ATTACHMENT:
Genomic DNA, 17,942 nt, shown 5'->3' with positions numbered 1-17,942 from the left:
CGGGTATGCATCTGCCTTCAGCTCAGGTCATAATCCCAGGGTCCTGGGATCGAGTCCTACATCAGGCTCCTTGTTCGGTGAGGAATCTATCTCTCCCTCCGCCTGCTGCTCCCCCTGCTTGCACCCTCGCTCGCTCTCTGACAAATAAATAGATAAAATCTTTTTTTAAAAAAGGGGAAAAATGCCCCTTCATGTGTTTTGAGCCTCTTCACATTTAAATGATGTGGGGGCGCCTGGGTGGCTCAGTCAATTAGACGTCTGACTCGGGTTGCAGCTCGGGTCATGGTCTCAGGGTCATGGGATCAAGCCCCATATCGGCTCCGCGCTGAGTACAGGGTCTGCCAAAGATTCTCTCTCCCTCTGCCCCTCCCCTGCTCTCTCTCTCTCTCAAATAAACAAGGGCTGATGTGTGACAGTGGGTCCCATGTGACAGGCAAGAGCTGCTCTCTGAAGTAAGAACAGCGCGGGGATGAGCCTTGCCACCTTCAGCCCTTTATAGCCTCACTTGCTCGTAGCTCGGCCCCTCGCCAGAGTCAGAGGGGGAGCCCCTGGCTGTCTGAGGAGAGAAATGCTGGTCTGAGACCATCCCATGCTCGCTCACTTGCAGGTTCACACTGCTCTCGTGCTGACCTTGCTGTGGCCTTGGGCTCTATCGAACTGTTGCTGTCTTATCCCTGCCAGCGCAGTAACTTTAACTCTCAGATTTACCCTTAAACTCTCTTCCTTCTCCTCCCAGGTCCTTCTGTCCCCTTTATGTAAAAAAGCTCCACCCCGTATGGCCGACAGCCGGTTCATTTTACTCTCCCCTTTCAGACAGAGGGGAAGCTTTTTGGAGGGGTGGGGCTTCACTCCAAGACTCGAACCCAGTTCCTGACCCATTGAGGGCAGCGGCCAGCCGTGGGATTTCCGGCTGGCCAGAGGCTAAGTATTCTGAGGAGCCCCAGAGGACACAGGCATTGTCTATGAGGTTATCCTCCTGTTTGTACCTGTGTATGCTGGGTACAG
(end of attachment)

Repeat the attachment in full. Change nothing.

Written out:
Genomic DNA, 17,942 nt, shown 5'->3' with positions numbered 1-17,942 from the left:
CGGGTATGCATCTGCCTTCAGCTCAGGTCATAATCCCAGGGTCCTGGGATCGAGTCCTACATCAGGCTCCTTGTTCGGTGAGGAATCTATCTCTCCCTCCGCCTGCTGCTCCCCCTGCTTGCACCCTCGCTCGCTCTCTGACAAATAAATAGATAAAATCTTTTTTTAAAAAAGGGGAAAAATGCCCCTTCATGTGTTTTGAGCCTCTTCACATTTAAATGATGTGGGGGCGCCTGGGTGGCTCAGTCAATTAGACGTCTGACTCGGGTTGCAGCTCGGGTCATGGTCTCAGGGTCATGGGATCAAGCCCCATATCGGCTCCGCGCTGAGTACAGGGTCTGCCAAAGATTCTCTCTCCCTCTGCCCCTCCCCTGCTCTCTCTCTCTCTCAAATAAACAAGGGCTGATGTGTGACAGTGGGTCCCATGTGACAGGCAAGAGCTGCTCTCTGAAGTAAGAACAGCGCGGGGATGAGCCTTGCCACCTTCAGCCCTTTATAGCCTCACTTGCTCGTAGCTCGGCCCCTCGCCAGAGTCAGAGGGGGAGCCCCTGGCTGTCTGAGGAGAGAAATGCTGGTCTGAGACCATCCCATGCTCGCTCACTTGCAGGTTCACACTGCTCTCGTGCTGACCTTGCTGTGGCCTTGGGCTCTATCGAACTGTTGCTGTCTTATCCCTGCCAGCGCAGTAACTTTAACTCTCAGATTTACCCTTAAACTCTCTTCCTTCTCCTCCCAGGTCCTTCTGTCCCCTTTATGTAAAAAAGCTCCACCCCGTATGGCCGACAGCCGGTTCATTTTACTCTCCCCTTTCAGACAGAGGGGAAGCTTTTTGGAGGGGTGGGGCTTCACTCCAAGACTCGAACCCAGTTCCTGACCCATTGAGGGCAGCGGCCAGCCGTGGGATTTCCGGCTGGCCAGAGGCTAAGTATTCTGAGGAGCCCCAGAGGACACAGGCATTGTCTATGAGGTTATCCTCCTGTTTGTACCTGTGTATGCTGGGTACAG